“Politicians and young people have been engaged in a catch-22 for some time now,” wrote Tim Mathewson, a fourth-year political science student at York University and a former editor of the University’s student newspaper Excalibur, in an opinion piece for the Owen Sound Sun Times June 9. “Youth don’t feel that Canada’s major political parties pay much attention to issues that are important to them. At the same time, political parties are in the business of getting votes. They have no real incentive to go fishing for votes in a demographic that largely tunes out on election day. The only real option for young people to voice their political frustration is to do so in the only language that politicians understand – that is, with their votes. Until that time, Liberals and Conservatives can continue to safely ignore the issues of young people without any real peril.”
Drive to beat, not just keep up with, the Joneses
In a story in Maclean’s June 14 issue about the drive to be the first on the block with the toy of the moment, Alan Middleton, a marketing professor at York University’s Schulich School of Business, describes the trade in Internet waiting-list spots for the newest cars as “an upper-class version of scalping. It provides an opportunity for people who want in to get in.” The magazine said in March, a place in line to buy the 2005 Ford GT – a limited-edition sports car – fetched more than US$70,000 on eBay. That’s just for the right to buy the car – which is available this summer for an additional US$150,000.
MP roll call analysis common in US
Bob MacDermid, a political science professor with York’s Faculty of Arts, said roll call and vote analysis is a “well-known practice in America” that has not been fully utilized in Canada, reported the National Post June 9 in a story about the release of VoteToronto.ca’s analysis of the parliamentary participation records of Toronto MPs. The non-partisan group said Toronto politicians – especially Liberal MP Tony Ianno – failed to adequately represent the city in the House of Commons.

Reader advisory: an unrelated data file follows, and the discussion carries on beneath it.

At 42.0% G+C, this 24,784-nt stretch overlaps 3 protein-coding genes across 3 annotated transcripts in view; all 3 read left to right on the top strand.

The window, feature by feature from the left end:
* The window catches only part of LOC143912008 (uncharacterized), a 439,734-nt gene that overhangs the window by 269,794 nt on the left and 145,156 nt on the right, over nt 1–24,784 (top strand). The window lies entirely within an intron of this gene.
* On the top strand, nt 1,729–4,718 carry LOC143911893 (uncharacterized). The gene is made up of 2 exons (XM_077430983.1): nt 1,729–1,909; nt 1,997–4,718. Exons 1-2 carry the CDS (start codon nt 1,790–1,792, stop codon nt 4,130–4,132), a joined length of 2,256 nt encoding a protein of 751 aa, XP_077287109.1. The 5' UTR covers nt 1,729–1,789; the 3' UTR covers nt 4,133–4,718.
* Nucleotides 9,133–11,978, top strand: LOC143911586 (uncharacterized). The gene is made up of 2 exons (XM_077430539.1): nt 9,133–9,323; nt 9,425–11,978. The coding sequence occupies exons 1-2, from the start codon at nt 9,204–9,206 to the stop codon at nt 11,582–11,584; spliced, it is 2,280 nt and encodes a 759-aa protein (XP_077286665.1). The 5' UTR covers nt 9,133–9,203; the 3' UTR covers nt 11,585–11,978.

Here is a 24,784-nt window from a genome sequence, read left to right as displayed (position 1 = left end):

VoteToronto.ca has also tried to track donations to political parties, reported the Toronto Sun. “It’s important to be able to follow the money,” MacDermid said. “Money matters. If you have money, you win.” He agreed it would be interesting to see if funds are rolling into Conservative coffers as the party soars in the polls, but that information won’t be known until six months after election day.
Temp work growing
We’re a society that remains fixated on that 20th-century social artifact – the job – when, in fact, it is being replaced by other forms of employment in the new world of work, reported the London Free Press June 9 in a story about job hunting. According to a September 2003 report from York University, said the paper, almost 40 per cent of Canadians are earning a living as temps, part-timers, contract workers or self-employed consultants, and their numbers are growing.
- Paul Delaney, senior lecturer in astronomy with York’s Faculty of Pure & Applied Science, and observatory assistant Mark Schuster, a fourth-year earth and atmospheric science student at York, were interviewed June 8 about viewing the first transit of the Sun by Venus in 122 years, by such Toronto media as City-tv’s “Breakfast TV” and “CityPulse” (which also talked to second-year physics and astronomy student Sarah Sadavoy), and CP24-TV’s “Megacity News.”
- David Hood, exercise and muscle physiologist at York University’s School of Kinesiology & Health Science, says achieving the remarkable muscle mass Brad Pitt did to play Achilles in the movie Troy is possible if you are motivated enough, reported Discovery Channel’s “Daily Planet” June 8.
- Bruce Ryder, professor at York University’s Osgoode Hall Law School, commented on whether the prime minister will appoint a native judge to one of two vacant seats on the Supreme Court of Canada bench, on “CBC News: Countrywide” June 8.
- College Boreal won four prizes for distance education at the 21st meeting of the Canadian Association for Distance Education held jointly with the annual conference, This Is IT, at York University (May 30-June 2), reported news programs on CHYK-FM in Timmins June 8.